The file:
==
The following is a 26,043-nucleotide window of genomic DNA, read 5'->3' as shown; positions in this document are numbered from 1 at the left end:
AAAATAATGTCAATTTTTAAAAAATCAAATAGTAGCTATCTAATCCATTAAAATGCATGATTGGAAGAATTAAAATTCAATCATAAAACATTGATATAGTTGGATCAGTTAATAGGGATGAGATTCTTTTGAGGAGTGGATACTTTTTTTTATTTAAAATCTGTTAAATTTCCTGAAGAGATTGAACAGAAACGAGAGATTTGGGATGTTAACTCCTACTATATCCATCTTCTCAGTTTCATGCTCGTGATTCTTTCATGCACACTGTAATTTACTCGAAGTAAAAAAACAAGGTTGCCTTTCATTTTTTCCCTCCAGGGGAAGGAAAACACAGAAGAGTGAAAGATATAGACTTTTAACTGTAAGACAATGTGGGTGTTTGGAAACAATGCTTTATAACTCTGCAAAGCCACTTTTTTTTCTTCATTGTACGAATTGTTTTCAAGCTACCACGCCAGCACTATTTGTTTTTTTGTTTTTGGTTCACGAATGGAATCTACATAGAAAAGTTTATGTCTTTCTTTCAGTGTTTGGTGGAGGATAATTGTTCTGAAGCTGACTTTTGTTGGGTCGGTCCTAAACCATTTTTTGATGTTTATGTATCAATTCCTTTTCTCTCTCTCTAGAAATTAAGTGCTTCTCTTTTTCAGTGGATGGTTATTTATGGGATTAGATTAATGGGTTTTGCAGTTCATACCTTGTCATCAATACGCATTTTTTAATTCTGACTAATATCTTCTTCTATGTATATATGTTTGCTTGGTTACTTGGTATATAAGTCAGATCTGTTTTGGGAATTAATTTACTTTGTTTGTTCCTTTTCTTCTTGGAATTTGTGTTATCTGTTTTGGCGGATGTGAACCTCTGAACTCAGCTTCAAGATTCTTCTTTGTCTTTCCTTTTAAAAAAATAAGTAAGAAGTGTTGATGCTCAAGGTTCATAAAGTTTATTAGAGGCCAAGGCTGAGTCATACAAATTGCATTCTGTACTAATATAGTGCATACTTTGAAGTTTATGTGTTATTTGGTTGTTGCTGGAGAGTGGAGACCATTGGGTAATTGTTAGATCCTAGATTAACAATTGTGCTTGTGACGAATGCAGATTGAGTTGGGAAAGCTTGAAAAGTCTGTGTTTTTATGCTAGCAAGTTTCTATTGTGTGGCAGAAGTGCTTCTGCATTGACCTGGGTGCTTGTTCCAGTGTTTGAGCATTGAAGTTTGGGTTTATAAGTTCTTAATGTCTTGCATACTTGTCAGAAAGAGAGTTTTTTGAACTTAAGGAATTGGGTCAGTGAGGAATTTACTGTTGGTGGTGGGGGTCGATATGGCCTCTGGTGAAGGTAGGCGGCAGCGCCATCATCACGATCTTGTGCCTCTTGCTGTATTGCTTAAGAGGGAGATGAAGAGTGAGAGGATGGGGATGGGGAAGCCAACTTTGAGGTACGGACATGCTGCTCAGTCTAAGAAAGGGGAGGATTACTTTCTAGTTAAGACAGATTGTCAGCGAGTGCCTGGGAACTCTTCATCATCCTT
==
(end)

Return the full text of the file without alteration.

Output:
The following is a 26,043-nucleotide window of genomic DNA, read 5'->3' as shown; positions in this document are numbered from 1 at the left end:
AAAATAATGTCAATTTTTAAAAAATCAAATAGTAGCTATCTAATCCATTAAAATGCATGATTGGAAGAATTAAAATTCAATCATAAAACATTGATATAGTTGGATCAGTTAATAGGGATGAGATTCTTTTGAGGAGTGGATACTTTTTTTTATTTAAAATCTGTTAAATTTCCTGAAGAGATTGAACAGAAACGAGAGATTTGGGATGTTAACTCCTACTATATCCATCTTCTCAGTTTCATGCTCGTGATTCTTTCATGCACACTGTAATTTACTCGAAGTAAAAAAACAAGGTTGCCTTTCATTTTTTCCCTCCAGGGGAAGGAAAACACAGAAGAGTGAAAGATATAGACTTTTAACTGTAAGACAATGTGGGTGTTTGGAAACAATGCTTTATAACTCTGCAAAGCCACTTTTTTTTCTTCATTGTACGAATTGTTTTCAAGCTACCACGCCAGCACTATTTGTTTTTTTGTTTTTGGTTCACGAATGGAATCTACATAGAAAAGTTTATGTCTTTCTTTCAGTGTTTGGTGGAGGATAATTGTTCTGAAGCTGACTTTTGTTGGGTCGGTCCTAAACCATTTTTTGATGTTTATGTATCAATTCCTTTTCTCTCTCTCTAGAAATTAAGTGCTTCTCTTTTTCAGTGGATGGTTATTTATGGGATTAGATTAATGGGTTTTGCAGTTCATACCTTGTCATCAATACGCATTTTTTAATTCTGACTAATATCTTCTTCTATGTATATATGTTTGCTTGGTTACTTGGTATATAAGTCAGATCTGTTTTGGGAATTAATTTACTTTGTTTGTTCCTTTTCTTCTTGGAATTTGTGTTATCTGTTTTGGCGGATGTGAACCTCTGAACTCAGCTTCAAGATTCTTCTTTGTCTTTCCTTTTAAAAAAATAAGTAAGAAGTGTTGATGCTCAAGGTTCATAAAGTTTATTAGAGGCCAAGGCTGAGTCATACAAATTGCATTCTGTACTAATATAGTGCATACTTTGAAGTTTATGTGTTATTTGGTTGTTGCTGGAGAGTGGAGACCATTGGGTAATTGTTAGATCCTAGATTAACAATTGTGCTTGTGACGAATGCAGATTGAGTTGGGAAAGCTTGAAAAGTCTGTGTTTTTATGCTAGCAAGTTTCTATTGTGTGGCAGAAGTGCTTCTGCATTGACCTGGGTGCTTGTTCCAGTGTTTGAGCATTGAAGTTTGGGTTTATAAGTTCTTAATGTCTTGCATACTTGTCAGAAAGAGAGTTTTTTGAACTTAAGGAATTGGGTCAGTGAGGAATTTACTGTTGGTGGTGGGGGTCGATATGGCCTCTGGTGAAGGTAGGCGGCAGCGCCATCATCACGATCTTGTGCCTCTTGCTGTATTGCTTAAGAGGGAGATGAAGAGTGAGAGGATGGGGATGGGGAAGCCAACTTTGAGGTACGGACATGCTGCTCAGTCTAAGAAAGGGGAGGATTACTTTCTAGTTAAGACAGATTGTCAGCGAGTGCCTGGGAACTCTTCATCATCCTT